Yesterday was a pretty meaty test – the ‘demons’ came hard and fast. Demons as in scary thoughts tempting me into fear. Thoughts tempting me to try and escape the pain in some way. To get my head involved in finding solutions to its perceived threats. To find some food to bring comfort or some substance to make the pain go away.

When I know I can meet life as it is in the moment and solutions appear and all I have to do is walk onto the already prepared ground and be led by a greater wisdom than my ego driven thoughts can come up with. And yet this is how we seem to need learn to allow us to stabilise in that truth, through testing.

It was so strong that I turned to search for and use some of the tools I have gathered.

As I was doing so I ‘got’ why adversity is useful and beneficial – it makes us develop our resilience and inner muscle. I was on a journey in the car quite a long one, taking my son to the airport in another city and home so not much escape available.

This is what I used while in the fire of a physiology-already-aroused and on high alert with adrenaline and other fight or flight hormones. None of these took away the pain but presented an opportunity to turn towards pain instead of running, since I had no choice anyway.

It reminded me of the scene in the Little Buddha which I always thought depicted these attacks almost all of us go through so very well. Attacks of illusory fears, temptations of the senses, of the ego pretending to be us and during which the Buddha was able to maintain perfect poise. He makes it look so easy! Just sit there and let what wants to arise come, and stay still.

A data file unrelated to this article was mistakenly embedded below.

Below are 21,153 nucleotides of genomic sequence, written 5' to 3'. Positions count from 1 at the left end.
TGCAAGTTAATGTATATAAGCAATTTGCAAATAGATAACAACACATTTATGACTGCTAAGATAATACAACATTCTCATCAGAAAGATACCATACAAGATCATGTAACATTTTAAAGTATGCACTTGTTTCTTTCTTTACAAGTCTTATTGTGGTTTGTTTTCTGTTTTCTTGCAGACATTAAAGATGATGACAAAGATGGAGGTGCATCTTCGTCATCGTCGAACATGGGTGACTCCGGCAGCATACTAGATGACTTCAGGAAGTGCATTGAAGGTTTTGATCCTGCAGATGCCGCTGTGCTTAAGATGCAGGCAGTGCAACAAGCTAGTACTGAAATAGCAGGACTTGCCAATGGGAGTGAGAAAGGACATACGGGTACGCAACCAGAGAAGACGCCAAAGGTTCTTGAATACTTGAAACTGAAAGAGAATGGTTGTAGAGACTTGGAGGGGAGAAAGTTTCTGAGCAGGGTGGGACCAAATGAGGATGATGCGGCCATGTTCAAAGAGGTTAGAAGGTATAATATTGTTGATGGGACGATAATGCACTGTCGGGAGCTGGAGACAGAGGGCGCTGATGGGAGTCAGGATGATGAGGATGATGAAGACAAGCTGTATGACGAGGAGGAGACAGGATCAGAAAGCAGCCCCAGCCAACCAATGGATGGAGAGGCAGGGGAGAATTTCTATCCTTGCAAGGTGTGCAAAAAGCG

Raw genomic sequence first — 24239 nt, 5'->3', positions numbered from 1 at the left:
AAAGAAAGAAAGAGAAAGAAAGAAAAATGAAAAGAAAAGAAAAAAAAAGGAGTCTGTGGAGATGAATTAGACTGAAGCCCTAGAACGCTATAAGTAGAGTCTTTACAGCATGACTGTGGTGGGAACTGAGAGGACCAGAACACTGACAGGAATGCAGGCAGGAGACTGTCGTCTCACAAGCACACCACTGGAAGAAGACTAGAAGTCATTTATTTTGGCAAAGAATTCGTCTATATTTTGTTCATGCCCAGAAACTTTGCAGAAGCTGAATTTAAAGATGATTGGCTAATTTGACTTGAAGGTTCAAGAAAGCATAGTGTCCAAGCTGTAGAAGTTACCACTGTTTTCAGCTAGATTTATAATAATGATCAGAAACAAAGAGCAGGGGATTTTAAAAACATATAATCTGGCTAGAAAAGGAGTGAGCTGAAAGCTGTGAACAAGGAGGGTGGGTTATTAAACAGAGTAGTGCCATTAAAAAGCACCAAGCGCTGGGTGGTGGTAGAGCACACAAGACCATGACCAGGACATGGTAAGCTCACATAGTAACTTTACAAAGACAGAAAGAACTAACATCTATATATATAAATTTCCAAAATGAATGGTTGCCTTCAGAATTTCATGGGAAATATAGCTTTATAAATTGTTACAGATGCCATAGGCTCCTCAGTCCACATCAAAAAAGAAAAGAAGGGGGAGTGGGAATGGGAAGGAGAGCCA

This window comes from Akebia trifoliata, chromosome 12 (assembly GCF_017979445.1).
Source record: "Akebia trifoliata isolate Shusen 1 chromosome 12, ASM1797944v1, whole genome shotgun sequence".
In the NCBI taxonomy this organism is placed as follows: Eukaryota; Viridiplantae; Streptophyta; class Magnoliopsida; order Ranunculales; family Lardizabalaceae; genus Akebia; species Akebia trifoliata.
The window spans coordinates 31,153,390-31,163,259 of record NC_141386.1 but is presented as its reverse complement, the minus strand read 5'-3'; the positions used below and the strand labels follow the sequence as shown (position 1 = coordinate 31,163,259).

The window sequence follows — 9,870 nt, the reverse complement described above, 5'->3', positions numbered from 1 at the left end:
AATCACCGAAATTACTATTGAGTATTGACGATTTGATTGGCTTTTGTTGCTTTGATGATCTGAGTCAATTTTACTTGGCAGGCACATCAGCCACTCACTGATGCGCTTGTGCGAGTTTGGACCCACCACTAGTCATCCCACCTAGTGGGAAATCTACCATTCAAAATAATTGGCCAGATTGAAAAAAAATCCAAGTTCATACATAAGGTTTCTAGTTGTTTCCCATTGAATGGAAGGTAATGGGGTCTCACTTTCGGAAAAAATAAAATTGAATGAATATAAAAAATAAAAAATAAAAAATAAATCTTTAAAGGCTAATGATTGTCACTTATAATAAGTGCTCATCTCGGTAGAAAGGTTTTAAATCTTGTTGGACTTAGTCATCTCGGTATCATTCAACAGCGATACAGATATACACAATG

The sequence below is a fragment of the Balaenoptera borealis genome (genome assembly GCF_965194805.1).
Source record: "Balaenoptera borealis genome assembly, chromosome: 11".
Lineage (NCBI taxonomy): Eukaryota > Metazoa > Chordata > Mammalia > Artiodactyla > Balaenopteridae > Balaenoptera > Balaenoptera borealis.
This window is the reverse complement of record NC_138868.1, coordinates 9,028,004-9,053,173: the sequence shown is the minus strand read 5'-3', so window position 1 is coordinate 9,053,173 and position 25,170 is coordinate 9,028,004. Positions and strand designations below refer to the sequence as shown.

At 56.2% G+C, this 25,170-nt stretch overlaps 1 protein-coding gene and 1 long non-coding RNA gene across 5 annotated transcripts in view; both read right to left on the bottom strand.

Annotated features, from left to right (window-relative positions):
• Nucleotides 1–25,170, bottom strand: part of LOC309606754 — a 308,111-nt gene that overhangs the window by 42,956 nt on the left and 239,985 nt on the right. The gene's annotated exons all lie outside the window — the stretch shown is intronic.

Well I was far from perfectly poised. More like in a state of desperation, though along with that came the courage of desperation to the rescue which got me taking firm committed action to use my toolkit as I drove along the motorway.

– tummy breathing – this is always a great help and can often remind me of the background place of stability even when a highly alerted state has been succumbed to. I often put my hand on my stomach to make sure that I’m breathing from down there.

-stating over and over inside a willingness and commitment to surrendering and trusting despite not feeling it that moment…..something like a deep felt experience of devotion to trusting the truth and wisdom will prevail and a handing over of the fear

-being present – noticing my body on the comfy seat, the passing trees, the beautiful music on, my hands on the steering wheel

– finding and feeling compassion for myself and extending it to any others who are suffering

-actually practising surrender…by physically moving my attention inside – moving it way back back back as far as possible inside and feeling, noticing and witnessing the tornado of turbulence to the front. While experiencing the turbulence this allows some witnessing – some space is created by also sitting back inside and watching while it’s being experienced

-noticing the thoughts. Already feeling raw with fear, I was vulnerable/susceptible to further scary thoughts coming in. Each of these thoughts I noticed as they were enticing me to have a painful response. And I was already feeling enough pain for one moment! I remembered that I can let them come and then release them without interfering with them in the slightest or getting hitched onto them. Watching the thought arrive…..feel the movement of it…..and let it disappear again. No interference or elaboration on it.

– and doing all these together at once and repeatedly over and over.

– nature – I then arrived back – drove straight to the woods, parked up, got out and appreciation kicked in – immediately my senses opened to the smells after the rain, the sounds of excited squirrels and birds, the sights of the nearby relaxed horses and I walked off the path. And explored right in that moment breathing deeply still, noticing and letting go of the thoughts. And was rewarded by a beautiful discovery by getting still enough to notice – fungi colonised by another fungus.

“Forget about looking.
That’s just how you keep your distance.

To see
You have to
Step into the jaws of experience.

Chew and be chewed,
Until nothing is left”.

Ken McLeod’s commentary on the Heart Sutra

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